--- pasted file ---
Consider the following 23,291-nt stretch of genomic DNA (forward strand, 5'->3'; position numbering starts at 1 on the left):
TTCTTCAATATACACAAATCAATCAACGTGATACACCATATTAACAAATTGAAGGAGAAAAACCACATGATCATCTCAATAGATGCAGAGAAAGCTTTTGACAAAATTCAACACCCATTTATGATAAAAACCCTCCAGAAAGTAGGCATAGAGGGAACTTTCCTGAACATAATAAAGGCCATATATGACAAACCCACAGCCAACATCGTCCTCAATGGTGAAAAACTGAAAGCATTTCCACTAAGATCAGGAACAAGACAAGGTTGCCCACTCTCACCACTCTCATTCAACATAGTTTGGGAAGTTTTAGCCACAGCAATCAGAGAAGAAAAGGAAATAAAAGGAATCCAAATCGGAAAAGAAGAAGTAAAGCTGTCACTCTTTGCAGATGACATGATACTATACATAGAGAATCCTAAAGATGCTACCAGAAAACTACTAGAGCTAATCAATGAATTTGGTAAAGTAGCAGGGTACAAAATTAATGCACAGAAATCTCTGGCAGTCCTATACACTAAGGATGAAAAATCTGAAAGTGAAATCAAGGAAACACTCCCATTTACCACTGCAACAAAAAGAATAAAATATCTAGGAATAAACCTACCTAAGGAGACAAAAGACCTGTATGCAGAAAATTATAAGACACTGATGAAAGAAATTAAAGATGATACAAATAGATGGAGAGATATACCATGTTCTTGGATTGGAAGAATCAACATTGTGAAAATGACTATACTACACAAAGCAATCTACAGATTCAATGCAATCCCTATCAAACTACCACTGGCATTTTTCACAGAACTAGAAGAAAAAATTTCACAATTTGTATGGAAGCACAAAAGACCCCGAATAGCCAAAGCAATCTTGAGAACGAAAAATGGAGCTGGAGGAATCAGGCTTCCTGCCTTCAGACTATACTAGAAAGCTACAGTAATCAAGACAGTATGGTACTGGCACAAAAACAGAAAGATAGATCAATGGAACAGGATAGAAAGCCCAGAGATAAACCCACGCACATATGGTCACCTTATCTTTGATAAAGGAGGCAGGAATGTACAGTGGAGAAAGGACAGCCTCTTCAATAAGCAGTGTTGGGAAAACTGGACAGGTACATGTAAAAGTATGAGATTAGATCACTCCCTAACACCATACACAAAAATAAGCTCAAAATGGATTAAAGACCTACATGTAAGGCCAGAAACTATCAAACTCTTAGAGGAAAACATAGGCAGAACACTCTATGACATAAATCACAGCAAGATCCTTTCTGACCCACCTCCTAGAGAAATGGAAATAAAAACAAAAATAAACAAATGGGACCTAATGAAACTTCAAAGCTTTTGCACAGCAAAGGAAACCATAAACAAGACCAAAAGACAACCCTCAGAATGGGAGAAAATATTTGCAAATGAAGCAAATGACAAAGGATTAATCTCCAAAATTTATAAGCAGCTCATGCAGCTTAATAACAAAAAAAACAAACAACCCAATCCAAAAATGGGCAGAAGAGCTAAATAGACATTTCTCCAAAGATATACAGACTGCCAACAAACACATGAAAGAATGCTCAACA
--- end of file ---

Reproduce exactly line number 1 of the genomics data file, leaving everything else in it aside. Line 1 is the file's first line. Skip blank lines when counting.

Consider the following 23,291-nt stretch of genomic DNA (forward strand, 5'->3'; position numbering starts at 1 on the left):